Getting Good Sleep is Vital to Your Health
By South Sound magazine staff
We all know how much better we feel after a solid night’s sleep. Yet, instead of thinking about sleep as a solid foundation to our good health, some people treat getting shut-eye like it’s a luxury for babies, retirees, and cats. They cheat themselves a solid 7-9 hours in exchange for lot of things, like doing more work, mindlessly scrolling social media, or binge watching their favorite shows on Netflix. We talked to Alika Antone, Doctor of Physical Therapy and owner of A2 Physical Therapy in Tacoma, about why getting quality sleep should be your top priority, and how to do it better.
Q. How much sleep should an average adult get every night?
A. 7-9 hours. This will vary between individuals. Most people have heard of ‘8 hours’ as an estimate, but it’s important to know that you may need closer to 7 or 9 hours to get the proper required sleep for your body. Many people don't know that you actually accumulate “sleep debt.” So, if you miss out on an hour one night, you need to “pay back” sleep with an additional hour the next night. (Sleep debt is manageable at first, but not over the long-term).
Q. When you meet with patients, are you finding that they are often sleep deprived?
A.Yes, sleep deprived, stressed, and lacking time for themselves. Which leads to nutritional and hydration deficits, salt and sugar cravings, etc. Stress promotes the release of cortisol which can trigger pain, weight gain, fatigue, and disease. The brain considers sleep debt a “stress.”
Q. Besides being tired, moody, and spending all of your extra cash at coffee shops, what can lack of sleep do?
A. Not getting enough sleep can lead to increased risk of injury and a reduced pain threshold; greater susceptibility to sickness; reduced physical and psychological performance; increased anxiety, irritability and increased body fat.
Dr. Antone’s Tips to a Better Night’s Sleep
1. First, talk to a health care professional if you think you might have a medical sleeping disorder.
2. Resolve daily dilemmas outside of the bedroom. You can try making a “worry” list to get things off of your mind.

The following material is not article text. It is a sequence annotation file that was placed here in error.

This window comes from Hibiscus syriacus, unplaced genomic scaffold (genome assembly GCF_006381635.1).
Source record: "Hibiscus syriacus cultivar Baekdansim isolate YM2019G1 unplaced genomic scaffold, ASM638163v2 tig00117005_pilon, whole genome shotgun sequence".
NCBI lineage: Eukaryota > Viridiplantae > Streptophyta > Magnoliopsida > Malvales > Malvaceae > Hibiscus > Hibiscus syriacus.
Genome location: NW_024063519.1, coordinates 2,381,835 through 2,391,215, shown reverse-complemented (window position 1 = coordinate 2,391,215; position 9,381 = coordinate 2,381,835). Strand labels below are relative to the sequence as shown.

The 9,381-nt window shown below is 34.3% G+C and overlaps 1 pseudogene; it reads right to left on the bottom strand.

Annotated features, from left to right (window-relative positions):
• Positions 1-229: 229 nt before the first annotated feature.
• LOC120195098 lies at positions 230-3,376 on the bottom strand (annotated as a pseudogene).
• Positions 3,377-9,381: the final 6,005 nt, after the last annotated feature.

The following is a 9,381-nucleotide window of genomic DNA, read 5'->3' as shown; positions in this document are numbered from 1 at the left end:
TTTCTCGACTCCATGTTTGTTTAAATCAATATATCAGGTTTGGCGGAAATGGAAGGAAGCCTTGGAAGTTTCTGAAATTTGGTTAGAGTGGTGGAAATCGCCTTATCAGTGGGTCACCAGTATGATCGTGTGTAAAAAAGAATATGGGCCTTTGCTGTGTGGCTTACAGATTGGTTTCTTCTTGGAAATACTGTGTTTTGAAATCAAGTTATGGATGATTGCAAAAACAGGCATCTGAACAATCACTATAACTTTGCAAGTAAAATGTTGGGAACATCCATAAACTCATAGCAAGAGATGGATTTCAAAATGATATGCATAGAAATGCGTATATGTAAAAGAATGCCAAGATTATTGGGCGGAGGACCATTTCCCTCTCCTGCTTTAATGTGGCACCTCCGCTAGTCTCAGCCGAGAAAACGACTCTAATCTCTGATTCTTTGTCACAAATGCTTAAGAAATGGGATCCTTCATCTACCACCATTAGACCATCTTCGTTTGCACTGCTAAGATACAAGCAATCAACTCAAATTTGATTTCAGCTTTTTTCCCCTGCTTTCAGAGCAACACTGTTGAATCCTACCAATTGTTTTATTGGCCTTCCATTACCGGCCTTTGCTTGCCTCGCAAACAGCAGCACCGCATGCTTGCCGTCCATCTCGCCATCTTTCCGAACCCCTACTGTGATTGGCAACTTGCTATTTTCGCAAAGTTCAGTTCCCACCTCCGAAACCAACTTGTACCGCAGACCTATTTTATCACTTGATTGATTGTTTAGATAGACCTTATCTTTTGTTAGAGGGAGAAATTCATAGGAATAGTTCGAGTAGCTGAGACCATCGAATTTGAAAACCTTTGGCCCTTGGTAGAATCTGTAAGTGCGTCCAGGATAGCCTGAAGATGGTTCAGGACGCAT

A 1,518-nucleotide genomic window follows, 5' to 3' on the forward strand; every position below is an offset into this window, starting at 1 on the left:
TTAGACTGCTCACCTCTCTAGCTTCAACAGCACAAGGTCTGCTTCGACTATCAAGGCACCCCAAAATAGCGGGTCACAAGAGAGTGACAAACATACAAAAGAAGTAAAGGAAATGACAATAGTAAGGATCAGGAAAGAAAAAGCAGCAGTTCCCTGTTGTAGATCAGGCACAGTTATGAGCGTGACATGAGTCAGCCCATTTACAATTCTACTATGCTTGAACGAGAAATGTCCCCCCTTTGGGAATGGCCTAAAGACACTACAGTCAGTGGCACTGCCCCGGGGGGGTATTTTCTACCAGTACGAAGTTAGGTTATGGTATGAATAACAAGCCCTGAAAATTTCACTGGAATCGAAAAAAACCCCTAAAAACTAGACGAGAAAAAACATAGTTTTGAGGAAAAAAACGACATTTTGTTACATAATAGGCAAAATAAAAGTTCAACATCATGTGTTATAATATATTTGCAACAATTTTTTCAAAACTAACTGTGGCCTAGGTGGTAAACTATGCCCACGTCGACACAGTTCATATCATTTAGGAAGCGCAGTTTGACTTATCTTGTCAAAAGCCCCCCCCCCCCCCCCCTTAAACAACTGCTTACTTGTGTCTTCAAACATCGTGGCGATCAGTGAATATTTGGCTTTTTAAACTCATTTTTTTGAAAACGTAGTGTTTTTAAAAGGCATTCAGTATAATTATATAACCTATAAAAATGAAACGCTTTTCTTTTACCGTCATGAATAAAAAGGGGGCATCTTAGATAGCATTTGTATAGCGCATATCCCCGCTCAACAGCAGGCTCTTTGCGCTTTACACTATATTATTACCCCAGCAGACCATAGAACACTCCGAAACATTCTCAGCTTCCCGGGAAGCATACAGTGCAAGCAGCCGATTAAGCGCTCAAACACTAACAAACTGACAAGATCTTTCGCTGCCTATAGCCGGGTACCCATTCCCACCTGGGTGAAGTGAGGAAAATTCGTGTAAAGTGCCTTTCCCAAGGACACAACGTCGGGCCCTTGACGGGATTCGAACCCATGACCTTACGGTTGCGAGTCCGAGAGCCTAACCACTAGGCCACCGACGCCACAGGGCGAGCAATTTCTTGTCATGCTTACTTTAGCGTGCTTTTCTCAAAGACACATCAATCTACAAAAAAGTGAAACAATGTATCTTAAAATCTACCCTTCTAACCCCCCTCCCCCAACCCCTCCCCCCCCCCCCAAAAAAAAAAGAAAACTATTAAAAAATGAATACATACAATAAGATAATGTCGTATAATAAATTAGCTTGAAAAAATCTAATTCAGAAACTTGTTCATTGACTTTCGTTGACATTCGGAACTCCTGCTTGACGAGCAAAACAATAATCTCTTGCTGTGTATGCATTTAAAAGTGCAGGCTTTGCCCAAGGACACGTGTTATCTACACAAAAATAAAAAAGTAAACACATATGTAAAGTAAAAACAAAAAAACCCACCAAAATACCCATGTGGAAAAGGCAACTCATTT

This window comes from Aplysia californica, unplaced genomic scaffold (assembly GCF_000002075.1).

3. Play 10 minutes of Tetris or another puzzle game to ‘reboot’ your brain, and to stop the “worry” cycle.
4. The bedroom is not an office — be wary of bringing technology to bed. Turn off screens and lights an hour or two before bedtime.
5. Establish a bedtime routine and be consistent. Try taking a hot bath or shower, read a book, or write in a journal. Listen to a relaxing app like “Calm” or try playing soft music.
6. Practice diaphragmatic breathing, and work on being more mindful/meditation daily.
7. Sleep on your side with a pillow between your legs to help align your spine/hips.
8. During the day get exercise — it will help alleviate anxiety, and you will sleep better later.
Good to Know
A2 Physical Therapy offers weekly mindfulness classes and daily group exercise, too. Contact us for more information.
"Last Sunday I played full court basketball for the first time in 15 years. I will qualify the contest by saying it happened on a court just out of the back door of an elder care center. The teams consisted of a 7 year old, an d8 year old, a young woman in flip-flops (I played in sandals), a woman who proudly stated she was 55 years old (I retorted with my age of 65), and a couple of other young guys that really played well. I ran the court, I played defense, blocked shots, made shots (missed a lot), got lots of rebounds, and talked a lot of smack while playing with a group of people a lot younger than me. I even made a behind the back-twisting fall-away shot, then fell and tumbled on the court. I jumped up and continued to play, and we played for about 45 minutes.
I attribute my ability to play this game that I love so much again to the excellent training receive from Kristy who is a trainer at A2 Physical Therapy. I have worked out and trained since I was very young. I played high school basketball, baseball, and I ran track. I spent 20 years in the Army with all the training requirements associated with that occupation. I played on community and city leagues, and I have trained with weights for many years. The training program Kristy has devised for me at A2 is rigorous, thorough, diverse, fun, challenging, and focused. She prepares workout plans that are age and fitness level appropriate. My work out now is so much different then it was when I first started. She both trains me individually and as a couple. I run, jump, stretch, lift, balance, squat, push, pull, and every other movement you can imagine. I look forward to going to my workout every time. Kristy is completely in charge of every workout. I am retired, and my training at A2 allows me to fill the need to accomplish something positive every day I work out. I am doing physical activity with ease that I would not have thought I would be able be able to accomplish at the age of 65 such as hiking on Mt Rainer and running 4 days per week. Kristy and A2 have really changed my life…"
"It was very helpful to be taught exercises I could do at home to alleviate the pain in my back and to make my stomach/diaphragm stronger. It was a great experience and I took away a lot of knowledge to help myself."
− T. Docherty
"Before I started coming to A2 I was always tired and could barely pick up or carry my grandchildren a ½ block. After the first 6 weeks of working with Kristi I got a big surprise when I took my grandchildren to a festival and carried the youngest 4 blocks before she woke up enough to walk. I then picked her up and put her on my shoulders so she could see better without effort. I was amazed at how much strength I had gained in a short time. I continue to see improvement in my strength and I’m no longer tired all the time."